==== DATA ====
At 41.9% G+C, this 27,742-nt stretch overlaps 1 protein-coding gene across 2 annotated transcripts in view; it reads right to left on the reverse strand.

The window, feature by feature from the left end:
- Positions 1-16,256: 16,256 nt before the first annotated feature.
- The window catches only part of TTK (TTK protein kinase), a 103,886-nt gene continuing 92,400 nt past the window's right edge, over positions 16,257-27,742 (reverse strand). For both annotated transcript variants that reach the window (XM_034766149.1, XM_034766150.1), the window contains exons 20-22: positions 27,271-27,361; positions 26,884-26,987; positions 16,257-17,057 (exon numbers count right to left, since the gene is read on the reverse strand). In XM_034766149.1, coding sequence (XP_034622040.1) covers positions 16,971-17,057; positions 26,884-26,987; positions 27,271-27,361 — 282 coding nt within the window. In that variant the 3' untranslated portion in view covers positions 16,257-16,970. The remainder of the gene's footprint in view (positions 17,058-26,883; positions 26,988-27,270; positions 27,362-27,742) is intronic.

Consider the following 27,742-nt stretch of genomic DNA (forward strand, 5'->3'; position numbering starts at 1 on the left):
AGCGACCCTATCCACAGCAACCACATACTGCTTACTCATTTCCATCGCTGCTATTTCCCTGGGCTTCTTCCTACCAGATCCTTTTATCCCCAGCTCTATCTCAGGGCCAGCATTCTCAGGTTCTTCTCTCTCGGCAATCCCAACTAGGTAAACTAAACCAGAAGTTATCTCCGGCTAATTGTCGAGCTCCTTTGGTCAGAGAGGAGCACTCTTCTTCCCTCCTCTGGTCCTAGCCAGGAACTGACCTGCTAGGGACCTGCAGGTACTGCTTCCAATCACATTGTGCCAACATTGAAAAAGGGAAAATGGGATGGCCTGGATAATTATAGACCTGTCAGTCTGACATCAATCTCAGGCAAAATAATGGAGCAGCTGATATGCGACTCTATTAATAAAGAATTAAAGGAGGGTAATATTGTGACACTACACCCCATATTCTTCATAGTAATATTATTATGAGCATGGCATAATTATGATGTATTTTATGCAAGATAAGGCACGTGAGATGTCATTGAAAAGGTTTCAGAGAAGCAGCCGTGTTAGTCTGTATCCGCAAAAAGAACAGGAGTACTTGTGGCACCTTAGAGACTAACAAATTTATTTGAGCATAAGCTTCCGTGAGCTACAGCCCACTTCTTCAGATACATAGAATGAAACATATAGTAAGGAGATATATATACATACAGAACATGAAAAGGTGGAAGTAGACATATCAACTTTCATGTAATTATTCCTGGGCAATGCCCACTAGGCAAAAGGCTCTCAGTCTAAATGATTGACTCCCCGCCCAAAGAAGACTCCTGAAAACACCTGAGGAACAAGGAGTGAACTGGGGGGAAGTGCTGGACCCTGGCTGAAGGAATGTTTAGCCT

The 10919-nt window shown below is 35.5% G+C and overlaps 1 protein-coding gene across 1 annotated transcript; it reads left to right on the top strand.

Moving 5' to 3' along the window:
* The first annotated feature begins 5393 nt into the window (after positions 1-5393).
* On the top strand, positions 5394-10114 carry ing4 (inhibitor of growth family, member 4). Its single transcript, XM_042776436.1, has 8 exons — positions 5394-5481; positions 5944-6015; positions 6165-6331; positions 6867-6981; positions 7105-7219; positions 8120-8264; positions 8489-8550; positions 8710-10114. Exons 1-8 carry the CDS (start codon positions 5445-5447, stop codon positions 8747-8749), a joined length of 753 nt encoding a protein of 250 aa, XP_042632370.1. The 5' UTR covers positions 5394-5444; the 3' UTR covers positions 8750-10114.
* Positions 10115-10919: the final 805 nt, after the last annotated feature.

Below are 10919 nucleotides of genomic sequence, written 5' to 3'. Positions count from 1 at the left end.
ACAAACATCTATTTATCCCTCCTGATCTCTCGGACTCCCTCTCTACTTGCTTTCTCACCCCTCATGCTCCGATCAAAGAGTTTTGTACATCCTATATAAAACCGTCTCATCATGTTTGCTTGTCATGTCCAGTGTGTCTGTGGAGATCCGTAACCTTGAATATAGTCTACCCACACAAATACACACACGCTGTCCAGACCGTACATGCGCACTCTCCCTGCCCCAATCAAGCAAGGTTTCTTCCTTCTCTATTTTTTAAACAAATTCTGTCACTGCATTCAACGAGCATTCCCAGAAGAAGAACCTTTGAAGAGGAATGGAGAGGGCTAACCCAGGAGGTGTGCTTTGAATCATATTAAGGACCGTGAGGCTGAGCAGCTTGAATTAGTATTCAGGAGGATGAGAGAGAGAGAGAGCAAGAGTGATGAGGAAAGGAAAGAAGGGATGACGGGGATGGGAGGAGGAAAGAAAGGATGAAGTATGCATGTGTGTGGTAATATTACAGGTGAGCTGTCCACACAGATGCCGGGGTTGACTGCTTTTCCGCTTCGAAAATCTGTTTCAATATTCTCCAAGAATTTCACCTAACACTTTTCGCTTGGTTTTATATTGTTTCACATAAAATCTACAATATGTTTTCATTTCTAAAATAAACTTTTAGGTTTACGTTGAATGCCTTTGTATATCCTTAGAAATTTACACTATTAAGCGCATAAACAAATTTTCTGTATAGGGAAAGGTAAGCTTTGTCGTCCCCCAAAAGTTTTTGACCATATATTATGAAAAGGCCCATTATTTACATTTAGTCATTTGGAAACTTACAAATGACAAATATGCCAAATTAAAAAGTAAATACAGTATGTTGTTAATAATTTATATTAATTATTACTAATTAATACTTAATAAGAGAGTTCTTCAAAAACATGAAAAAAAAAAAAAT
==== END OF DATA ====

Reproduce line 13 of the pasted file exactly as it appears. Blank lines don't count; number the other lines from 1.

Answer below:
ACAAACATCTATTTATCCCTCCTGATCTCTCGGACTCCCTCTCTACTTGCTTTCTCACCCCTCATGCTCCGATCAAAGAGTTTTGTACATCCTATATAAAACCGTCTCATCATGTTTGCTTGTCATGTCCAGTGTGTCTGTGGAGATCCGTAACCTTGAATATAGTCTACCCACACAAATACACACACGCTGTCCAGACCGTACATGCGCACTCTCCCTGCCCCAATCAAGCAAGGTTTCTTCCTTCTCTATTTTTTAAACAAATTCTGTCACTGCATTCAACGAGCATTCCCAGAAGAAGAACCTTTGAAGAGGAATGGAGAGGGCTAACCCAGGAGGTGTGCTTTGAATCATATTAAGGACCGTGAGGCTGAGCAGCTTGAATTAGTATTCAGGAGGATGAGAGAGAGAGAGAGCAAGAGTGATGAGGAAAGGAAAGAAGGGATGACGGGGATGGGAGGAGGAAAGAAAGGATGAAGTATGCATGTGTGTGGTAATATTACAGGTGAGCTGTCCACACAGATGCCGGGGTTGACTGCTTTTCCGCTTCGAAAATCTGTTTCAATATTCTCCAAGAATTTCACCTAACACTTTTCGCTTGGTTTTATATTGTTTCACATAAAATCTACAATATGTTTTCATTTCTAAAATAAACTTTTAGGTTTACGTTGAATGCCTTTGTATATCCTTAGAAATTTACACTATTAAGCGCATAAACAAATTTTCTGTATAGGGAAAGGTAAGCTTTGTCGTCCCCCAAAAGTTTTTGACCATATATTATGAAAAGGCCCATTATTTACATTTAGTCATTTGGAAACTTACAAATGACAAATATGCCAAATTAAAAAGTAAATACAGTATGTTGTTAATAATTTATATTAATTATTACTAATTAATACTTAATAAGAGAGTTCTTCAAAAACATGAAAAAAAAAAAAAT